In the present study, phytochemical screening was performed with methanol, ethanol, chloroform, petroleum ether and aqueous extracts of the leaf of plant name. The ethanolic leaf extract of Chromolaena odorata and seed extract of Annona squamosa were rich in Glycosides, alkaloids, flavonoids, steroids, phenols, tannins and saponins than methanolic and aqueous extracts (Table 1&2).
Phytochemical constituents such as tannins, flavonoids, alkaloids and several other aromatic compounds or secondary metabolites of plants serve as defense mechanism against predation by many microorganism, insects and herbivores. The curative properties of medicinal plants are perhaps due to the presence of various secondary metabolites such as alkaloids, flavonoids, glycosides, phenols, saponins, steroids, etc (Britto and Sebastiana, 2011). Thus the preliminary screening test may be useful in the detection of the bioactive principles and subsequently may lead to the drug discovery and development (Doss 2009). Tannin compounds are present in plant name. The growth of many fungi, yeasts, bacteria and viruses was inhibited by tannins (Chung et al., 1998).The presence of alkaloids and saponins in leaf extract, The biological function of alkaloids and their derivatives are very important and are used in analgesic, antispasmodic and bactericidal activities (Stary et al., 1998). Saponins have properties of precipitating and coagulating red blood cells and they also have cholesterol binding properties, formation of foams in aqueous solutions and haemolytic activity (Sodipo et al., 2000) and traditionally saponins have been extensively used as detergents, as pesticides and molluscicides, in addition to their industrial applications as foaming and surface active agents and also have beneficial health effects [Shi et al., 2004]. Plant steroids are known to important for their cardio tonic activities and also used in nutrition, herbal medicine and cosmetics. Thus the preliminary screening tests may be useful in the detection of the bioactive principles and subsequently may lead to the drug discovery and development. Further, these tests facilitate their quantitative estimation and qualitative separation of pharmacologically active chemical compounds.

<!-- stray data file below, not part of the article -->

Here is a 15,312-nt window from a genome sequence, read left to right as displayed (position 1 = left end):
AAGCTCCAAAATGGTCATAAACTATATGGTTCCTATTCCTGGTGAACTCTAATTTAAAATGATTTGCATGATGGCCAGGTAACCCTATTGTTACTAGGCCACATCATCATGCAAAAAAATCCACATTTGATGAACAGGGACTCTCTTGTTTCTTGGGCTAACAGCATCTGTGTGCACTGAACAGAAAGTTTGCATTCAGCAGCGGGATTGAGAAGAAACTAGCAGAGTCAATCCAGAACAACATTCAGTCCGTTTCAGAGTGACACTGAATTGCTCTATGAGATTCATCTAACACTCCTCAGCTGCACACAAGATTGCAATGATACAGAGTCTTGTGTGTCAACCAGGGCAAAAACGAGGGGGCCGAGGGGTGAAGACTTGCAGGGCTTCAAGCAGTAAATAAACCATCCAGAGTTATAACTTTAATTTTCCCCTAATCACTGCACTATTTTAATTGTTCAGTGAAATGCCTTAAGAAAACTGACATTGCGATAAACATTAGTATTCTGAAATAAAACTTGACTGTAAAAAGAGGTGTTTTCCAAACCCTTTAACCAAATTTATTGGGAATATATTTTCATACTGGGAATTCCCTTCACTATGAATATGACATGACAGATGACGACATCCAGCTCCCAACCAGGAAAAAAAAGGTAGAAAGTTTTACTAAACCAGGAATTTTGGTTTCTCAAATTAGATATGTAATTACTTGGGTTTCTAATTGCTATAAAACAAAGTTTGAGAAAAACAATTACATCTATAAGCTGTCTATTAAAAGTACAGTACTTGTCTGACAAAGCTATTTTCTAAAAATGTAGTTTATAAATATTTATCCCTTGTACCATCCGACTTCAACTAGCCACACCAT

In the conclusions, phytochemical screening and antioxidant activity of medicinal plants is very important in identifying new sources of therapeutically and industrially important compounds. It is imperative to initiate a critical step for screening of plants for secondary metabolites. The present communication attempt was to assess the status of phytochemical properties and antioxidant activity in leaves of medicinal plants to improve the health status of people and also to use the same in nutraceutical products of commercial importance. The results indicate that the plant material may become an important source of compounds with a high potential to protect health.